I first read “Death In Venice” over twenty years ago. It was a university text in first year, I think. I seem to remember quite enjoying it because it was reasonably short and I thought the themes were quite interesting, although of course, there’s some a bit pervy about an old bloke who falls in love with a teenage boy.
As part of our studies, we also watched the famous 1971 movie version, Morte a Venezia, starring Dirk Bogarde. Maybe it was wrong place, wrong time, but I didn’t really enjoy the movie. Imagine if you would a group of 19 year olds in a stuffy university cinema did when he finally died? They cheered! In some ways it reminds me of the story about the urban myth about Pia Zadora’s performance in the stage version of “The Diary of Anne Frank”, which was so bad that when the Nazis came to the house, the audience stood up and yelled: “She’s in the attic!”
This production of Benjamin Britten’s opera of “Death In Venice” at the Sydney Opera House draws heavily on the imagery of the film, with a similar palette of colours and a brooding sensibility, and the character of Tadzio bore a remarkable physical resemblance to the film’s Bjorn Andresen. The music, the performances, all were terrific.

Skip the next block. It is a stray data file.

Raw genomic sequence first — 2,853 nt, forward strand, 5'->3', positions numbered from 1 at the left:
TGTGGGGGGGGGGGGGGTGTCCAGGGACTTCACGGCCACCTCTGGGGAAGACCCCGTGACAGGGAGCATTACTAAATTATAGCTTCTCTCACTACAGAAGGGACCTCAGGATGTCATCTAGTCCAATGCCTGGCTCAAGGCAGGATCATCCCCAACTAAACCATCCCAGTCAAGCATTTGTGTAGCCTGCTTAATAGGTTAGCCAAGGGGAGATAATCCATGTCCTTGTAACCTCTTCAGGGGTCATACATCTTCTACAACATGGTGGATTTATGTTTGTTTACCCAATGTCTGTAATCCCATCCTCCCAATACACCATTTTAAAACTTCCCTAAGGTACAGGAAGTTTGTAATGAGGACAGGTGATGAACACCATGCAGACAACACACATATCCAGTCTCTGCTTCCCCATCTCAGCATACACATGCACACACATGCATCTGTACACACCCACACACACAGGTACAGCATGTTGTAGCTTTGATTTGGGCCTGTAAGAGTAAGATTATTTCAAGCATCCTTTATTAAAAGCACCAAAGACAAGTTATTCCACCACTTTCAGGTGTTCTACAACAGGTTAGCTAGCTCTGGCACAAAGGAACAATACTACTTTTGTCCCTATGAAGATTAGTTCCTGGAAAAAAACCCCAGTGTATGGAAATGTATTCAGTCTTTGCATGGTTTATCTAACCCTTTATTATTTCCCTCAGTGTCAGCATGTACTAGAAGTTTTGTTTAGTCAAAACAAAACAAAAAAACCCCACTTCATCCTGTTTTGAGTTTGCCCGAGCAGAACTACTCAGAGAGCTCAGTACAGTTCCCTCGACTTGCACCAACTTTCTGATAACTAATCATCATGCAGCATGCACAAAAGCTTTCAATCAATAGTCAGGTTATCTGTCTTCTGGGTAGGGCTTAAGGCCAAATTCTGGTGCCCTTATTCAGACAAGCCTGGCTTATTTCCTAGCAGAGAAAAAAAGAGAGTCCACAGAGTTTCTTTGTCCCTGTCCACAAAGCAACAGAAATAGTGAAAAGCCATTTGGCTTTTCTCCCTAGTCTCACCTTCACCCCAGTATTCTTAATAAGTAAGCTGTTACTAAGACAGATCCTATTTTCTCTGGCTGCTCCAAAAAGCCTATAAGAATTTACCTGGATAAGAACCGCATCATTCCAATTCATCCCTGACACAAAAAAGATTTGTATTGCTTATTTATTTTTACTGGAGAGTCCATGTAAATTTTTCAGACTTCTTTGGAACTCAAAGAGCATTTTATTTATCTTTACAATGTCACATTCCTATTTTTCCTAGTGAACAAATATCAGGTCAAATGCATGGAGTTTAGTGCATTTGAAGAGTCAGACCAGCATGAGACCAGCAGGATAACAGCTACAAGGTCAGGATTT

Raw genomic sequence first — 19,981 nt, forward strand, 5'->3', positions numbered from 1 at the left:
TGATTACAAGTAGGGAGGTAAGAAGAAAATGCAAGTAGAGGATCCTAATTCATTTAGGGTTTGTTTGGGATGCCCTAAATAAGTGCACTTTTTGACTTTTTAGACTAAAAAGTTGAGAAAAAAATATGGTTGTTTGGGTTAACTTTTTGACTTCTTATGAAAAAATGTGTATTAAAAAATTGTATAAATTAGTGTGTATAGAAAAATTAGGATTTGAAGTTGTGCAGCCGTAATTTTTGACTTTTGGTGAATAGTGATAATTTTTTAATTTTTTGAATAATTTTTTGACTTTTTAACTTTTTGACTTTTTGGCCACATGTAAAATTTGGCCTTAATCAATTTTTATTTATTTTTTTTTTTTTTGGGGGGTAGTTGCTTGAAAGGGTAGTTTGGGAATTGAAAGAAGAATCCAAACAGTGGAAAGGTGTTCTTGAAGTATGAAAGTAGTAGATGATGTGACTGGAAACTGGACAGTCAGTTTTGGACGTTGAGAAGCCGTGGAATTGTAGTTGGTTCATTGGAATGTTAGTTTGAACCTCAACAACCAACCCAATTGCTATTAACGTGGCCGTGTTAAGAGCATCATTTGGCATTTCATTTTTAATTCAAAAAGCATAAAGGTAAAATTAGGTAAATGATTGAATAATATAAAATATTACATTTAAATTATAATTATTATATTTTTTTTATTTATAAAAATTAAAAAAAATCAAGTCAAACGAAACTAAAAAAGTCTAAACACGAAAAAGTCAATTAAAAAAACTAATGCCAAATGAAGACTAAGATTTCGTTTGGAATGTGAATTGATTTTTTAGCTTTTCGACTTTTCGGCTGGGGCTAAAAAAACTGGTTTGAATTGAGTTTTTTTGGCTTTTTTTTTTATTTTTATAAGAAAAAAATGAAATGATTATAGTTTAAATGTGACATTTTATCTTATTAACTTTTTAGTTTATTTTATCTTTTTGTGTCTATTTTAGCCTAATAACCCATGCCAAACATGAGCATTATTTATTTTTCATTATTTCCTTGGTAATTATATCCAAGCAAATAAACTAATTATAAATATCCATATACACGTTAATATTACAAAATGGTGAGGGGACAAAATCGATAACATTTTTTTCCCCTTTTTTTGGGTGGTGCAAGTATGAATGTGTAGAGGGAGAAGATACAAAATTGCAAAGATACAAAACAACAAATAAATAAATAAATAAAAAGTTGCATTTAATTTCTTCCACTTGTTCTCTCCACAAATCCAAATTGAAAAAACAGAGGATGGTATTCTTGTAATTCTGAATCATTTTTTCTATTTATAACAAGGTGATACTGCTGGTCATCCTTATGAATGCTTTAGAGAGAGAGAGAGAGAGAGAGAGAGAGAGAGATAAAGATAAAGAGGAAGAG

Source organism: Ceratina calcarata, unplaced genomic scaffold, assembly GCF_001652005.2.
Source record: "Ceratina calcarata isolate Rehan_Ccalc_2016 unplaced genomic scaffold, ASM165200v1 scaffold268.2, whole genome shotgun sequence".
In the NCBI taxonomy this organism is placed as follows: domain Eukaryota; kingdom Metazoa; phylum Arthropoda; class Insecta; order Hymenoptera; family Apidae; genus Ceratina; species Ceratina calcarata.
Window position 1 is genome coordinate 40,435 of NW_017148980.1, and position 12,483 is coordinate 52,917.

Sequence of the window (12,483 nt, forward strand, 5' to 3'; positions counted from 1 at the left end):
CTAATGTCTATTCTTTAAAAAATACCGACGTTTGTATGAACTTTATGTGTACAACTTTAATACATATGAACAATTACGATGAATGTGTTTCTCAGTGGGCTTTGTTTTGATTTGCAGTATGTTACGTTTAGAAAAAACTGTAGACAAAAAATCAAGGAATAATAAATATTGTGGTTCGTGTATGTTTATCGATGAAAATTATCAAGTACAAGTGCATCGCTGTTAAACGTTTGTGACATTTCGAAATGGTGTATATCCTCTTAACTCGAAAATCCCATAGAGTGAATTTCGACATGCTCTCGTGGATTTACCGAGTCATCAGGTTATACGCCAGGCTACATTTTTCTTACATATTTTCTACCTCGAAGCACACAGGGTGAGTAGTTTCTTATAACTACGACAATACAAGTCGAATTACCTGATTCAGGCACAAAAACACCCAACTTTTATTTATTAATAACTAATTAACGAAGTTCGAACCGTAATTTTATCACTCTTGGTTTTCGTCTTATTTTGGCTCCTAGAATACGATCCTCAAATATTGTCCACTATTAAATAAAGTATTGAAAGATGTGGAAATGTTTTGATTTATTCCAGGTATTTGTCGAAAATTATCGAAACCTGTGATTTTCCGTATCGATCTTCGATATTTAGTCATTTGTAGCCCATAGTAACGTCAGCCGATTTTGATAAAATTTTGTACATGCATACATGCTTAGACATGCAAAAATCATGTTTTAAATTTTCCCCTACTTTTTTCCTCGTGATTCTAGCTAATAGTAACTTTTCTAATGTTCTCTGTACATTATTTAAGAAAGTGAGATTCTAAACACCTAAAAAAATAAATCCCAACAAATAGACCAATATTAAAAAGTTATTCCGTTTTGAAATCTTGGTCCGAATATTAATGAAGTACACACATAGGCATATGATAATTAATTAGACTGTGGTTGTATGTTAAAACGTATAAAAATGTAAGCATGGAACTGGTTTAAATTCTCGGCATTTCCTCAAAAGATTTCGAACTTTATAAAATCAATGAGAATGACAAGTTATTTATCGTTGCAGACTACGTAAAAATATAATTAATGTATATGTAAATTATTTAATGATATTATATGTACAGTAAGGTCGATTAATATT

In particular, Philip Langridge as Von Aschenbach was amazing, especially as the opera mostly takes the form of a solo work. In a performance that combined both energy and subtlety, Langridge was the perfect person for this role. He has sung with most of the major orchestras, opera companies and Festivals world wide during his 40 year career, with a repertoire stretching from Baroque to the present day.
And of course, being opening night, there were a few celebrities in the audience including Dame Joan Sutherland. I was lucky enough to be invited back to the Green Room and there she was. I asked someone if she’d enjoyed the performance to which he replied, well she missed the first half. What? “Yeh, she arrived late and they wouldn’t let her in, so she spent the first half in the Green Room”. Great story, eh?